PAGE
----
The poster child for a dreadful cannabis project

The poster child for a dreadful cannabis project

Use permit for Bennett Valley cannabis grow appealed by neighbors

Despite the opposition of many Bennett Valley residents, the county’s Board of Zoning Adjustments approved a use permit (with a big condition) for a cannabis cultivation project on Grange Road in November.

Now, the Bennett Valley Citizens for a Ban on Commercial Marijuana Facilities has appealed to the Board of Supervisors, citing the project as an example of many things that are wrong with the county’s cannabis permitting process.

The group represents almost 300 Bennett Valley residents who have signed a petition to make Bennett Valley a commercial cannabis-free exclusion zone. Cannabis cultivation is considered a commercial use under county ordinances.

A total of 13 cannabis cultivation projects have been proposed in the Bennett Valley area, including one right next door to a proposed grow (and owned by the same property owner).

At issue in this case is a permit for a 5,000-square-foot outdoor cannabis cultivation project on a five-acre parcel at 4065 Grange Road. No processing or manufacturing are to take place on the site.

A use permit application was first filed in 2017, and the county placed them under what’s called the Penalty Relief Program (PRP), which allows a grow to operate while they work towards getting a cannabis cultivation permit.

At the BZA hearing and in many submitted letters, Bennett Valley residents stated that the project doesn’t have the necessary state license to operate, was accepted into the county’s PRP under false pretenses, that the access to the parcel does not comply with county and state fire standards, and is illegally using a road that goes across someone else’s property.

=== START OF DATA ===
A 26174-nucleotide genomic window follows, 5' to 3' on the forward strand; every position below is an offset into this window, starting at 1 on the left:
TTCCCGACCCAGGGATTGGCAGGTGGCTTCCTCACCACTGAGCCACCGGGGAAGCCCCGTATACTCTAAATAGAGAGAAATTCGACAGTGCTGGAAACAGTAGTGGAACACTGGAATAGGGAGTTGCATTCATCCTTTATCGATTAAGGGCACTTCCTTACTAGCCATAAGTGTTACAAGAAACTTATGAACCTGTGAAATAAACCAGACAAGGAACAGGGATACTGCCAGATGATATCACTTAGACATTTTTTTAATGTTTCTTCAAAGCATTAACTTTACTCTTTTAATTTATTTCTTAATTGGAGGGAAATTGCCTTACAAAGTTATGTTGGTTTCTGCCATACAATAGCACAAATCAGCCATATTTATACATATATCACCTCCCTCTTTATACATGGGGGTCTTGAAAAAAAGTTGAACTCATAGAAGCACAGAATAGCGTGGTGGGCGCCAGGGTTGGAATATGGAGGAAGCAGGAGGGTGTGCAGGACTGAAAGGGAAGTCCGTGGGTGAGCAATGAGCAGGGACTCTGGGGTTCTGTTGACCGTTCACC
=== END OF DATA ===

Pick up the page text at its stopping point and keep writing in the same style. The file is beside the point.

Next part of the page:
In addition, neighbors argued that safety and environmental issues have not been addressed, that the project will have a negative effect on property values and the character of rural Bennett Valley, and violates local Bennett Valley land use guidelines.

“There are many other locations where cannabis can be grown without controversy,” said resident Craig Harrison, speaking for a number of neighbors.

County officials at the hearing supported approval of the project, arguing that the application is abiding by state and county cannabis regulations, is consistent with Bennett Valley land use rules, will not significantly impact the environment, and has sufficient security plans.

The major condition put on the project was that the applicants have to obtain a way to access the property, such as through an easement, or from some other method, to reach the property.

“This is a good site for a cannabis grow,” said BZA commissioner Greg Carr. “It’s a small project, remote and not visible.”

However, Carr and others had a big issue with the fact that there is no current legal access to the site, instead having to cross private property to get there.

“I’m a little surprised the applicant came forward without clearing this up,” said commissioner Pamela Davis.

The BZA unanimously approved the use permit, conditioned on getting an easement or some other way to access the property. The applicant must show evidence of this in 90 days.

An appeal of the project’s approval will be heard by the Board of Supervisors at a yet to be determined date.